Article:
We are the 99 percent has been the rallying cry of the Occupy Wall Street protests since the now-global movement began two months ago in protest against corruption, rampant capitalist greed and rising inequality and unemployment.

But are those at Occupy Wall Street really representing 99 percent of America? Does rich and poor divide itself so starkly in the U.S. that almost all American citizens can be pitted against a hyper-rich population of 1 percent or less?

The Guardian aimed to answer some of these questions in an animated statistics-heavy short by Marian Santos and Simon Rogers. In the video, American wealth distribution is broken down by the numbers, and the resulting statistics are sometimes even more shocking than Occupy Wall Street suggests.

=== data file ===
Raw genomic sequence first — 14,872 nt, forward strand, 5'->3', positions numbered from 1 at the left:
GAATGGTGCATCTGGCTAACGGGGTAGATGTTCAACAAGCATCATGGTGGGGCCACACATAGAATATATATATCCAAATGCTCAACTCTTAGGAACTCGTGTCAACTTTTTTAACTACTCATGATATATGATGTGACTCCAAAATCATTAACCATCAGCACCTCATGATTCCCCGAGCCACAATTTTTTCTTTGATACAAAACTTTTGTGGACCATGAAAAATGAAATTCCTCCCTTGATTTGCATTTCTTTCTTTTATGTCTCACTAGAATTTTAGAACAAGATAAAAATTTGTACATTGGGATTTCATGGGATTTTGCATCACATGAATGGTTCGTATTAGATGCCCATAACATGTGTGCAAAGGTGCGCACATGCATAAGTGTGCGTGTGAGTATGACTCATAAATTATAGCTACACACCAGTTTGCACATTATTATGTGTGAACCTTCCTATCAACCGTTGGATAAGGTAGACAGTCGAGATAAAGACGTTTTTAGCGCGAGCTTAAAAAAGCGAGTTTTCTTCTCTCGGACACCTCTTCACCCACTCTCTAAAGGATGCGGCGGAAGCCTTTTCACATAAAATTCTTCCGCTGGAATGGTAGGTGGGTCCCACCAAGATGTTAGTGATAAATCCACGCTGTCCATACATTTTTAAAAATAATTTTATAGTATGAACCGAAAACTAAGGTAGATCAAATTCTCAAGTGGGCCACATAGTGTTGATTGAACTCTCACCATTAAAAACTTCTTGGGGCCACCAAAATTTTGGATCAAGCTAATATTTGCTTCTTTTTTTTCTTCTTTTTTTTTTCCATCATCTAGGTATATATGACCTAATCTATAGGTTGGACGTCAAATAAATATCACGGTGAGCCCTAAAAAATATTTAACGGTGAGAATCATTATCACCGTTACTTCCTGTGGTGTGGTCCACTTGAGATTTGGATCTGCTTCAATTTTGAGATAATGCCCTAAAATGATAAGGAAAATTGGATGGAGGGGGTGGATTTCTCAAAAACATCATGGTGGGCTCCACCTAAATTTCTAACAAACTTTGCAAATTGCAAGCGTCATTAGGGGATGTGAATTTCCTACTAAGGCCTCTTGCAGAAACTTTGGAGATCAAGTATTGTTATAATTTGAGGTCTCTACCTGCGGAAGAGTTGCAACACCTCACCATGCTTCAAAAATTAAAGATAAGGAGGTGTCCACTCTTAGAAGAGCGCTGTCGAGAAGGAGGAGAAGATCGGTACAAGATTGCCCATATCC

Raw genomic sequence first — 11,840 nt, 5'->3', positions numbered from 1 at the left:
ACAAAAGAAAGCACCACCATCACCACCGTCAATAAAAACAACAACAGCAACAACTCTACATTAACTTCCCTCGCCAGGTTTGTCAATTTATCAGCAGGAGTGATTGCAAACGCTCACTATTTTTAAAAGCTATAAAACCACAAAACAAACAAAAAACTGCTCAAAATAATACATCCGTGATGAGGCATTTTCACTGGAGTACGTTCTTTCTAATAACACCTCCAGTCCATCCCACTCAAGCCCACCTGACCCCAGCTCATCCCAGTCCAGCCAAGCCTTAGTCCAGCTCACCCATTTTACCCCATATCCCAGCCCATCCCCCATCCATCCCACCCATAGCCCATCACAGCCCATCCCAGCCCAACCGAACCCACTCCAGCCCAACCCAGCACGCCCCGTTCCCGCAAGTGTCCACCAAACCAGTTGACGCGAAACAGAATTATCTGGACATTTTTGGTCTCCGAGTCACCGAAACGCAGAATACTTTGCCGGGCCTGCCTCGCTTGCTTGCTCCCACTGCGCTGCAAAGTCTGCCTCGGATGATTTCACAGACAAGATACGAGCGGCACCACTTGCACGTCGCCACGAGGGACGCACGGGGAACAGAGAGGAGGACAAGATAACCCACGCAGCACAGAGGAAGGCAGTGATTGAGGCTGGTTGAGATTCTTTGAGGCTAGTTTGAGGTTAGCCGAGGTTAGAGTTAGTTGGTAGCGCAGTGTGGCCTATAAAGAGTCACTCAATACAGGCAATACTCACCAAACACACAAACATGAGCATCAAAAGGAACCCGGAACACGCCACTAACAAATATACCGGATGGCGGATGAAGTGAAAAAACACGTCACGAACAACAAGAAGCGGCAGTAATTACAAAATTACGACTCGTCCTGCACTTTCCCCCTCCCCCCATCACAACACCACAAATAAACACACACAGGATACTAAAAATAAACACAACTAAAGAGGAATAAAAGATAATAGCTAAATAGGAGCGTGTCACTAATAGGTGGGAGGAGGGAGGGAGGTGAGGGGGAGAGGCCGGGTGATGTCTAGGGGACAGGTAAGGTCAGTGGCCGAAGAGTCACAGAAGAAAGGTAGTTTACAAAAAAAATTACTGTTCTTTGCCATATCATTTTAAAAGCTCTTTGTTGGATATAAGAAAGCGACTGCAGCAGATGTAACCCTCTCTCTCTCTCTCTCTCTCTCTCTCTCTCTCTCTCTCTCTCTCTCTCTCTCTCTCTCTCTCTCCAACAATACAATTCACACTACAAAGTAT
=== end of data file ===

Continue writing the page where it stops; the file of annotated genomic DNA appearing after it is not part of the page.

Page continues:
So, how rich have the richest gotten? the video begins. And how poor are the rest of us?

Some of the facts highlighted in the video:

  • The richest 1 percent of the nation own one-third of U.S. net worth.
  • America has 3.1 million millionaires, and more than 400 billionaires in its ranks, more than any other country in the world.
  • The top three earners (Bill Gates, Warren Buffett and Lawrence Ellison) have a combined net worth of $131 billion, higher than the combined budget shortfall of every single state in the U.S.
  • The 24 million least wealthy families in America (with an average U.S. income of $26,487) saw their incomes drop by an average of 10 percent in 2010.
  • 1 in every 7 Americans lives below the poverty line, a record 46.2 million people.

More shocking statistics, clearly and engagingly put together in Santos and Rogers' animated video, encompass the six-minute breakdown of Occupy assertions and Wall Street predictions.

Below, watch the full Guardian video breaking down the numbers behind OWS assertions about wealth disparity in the U.S.

99 Percent v. 1 Percent: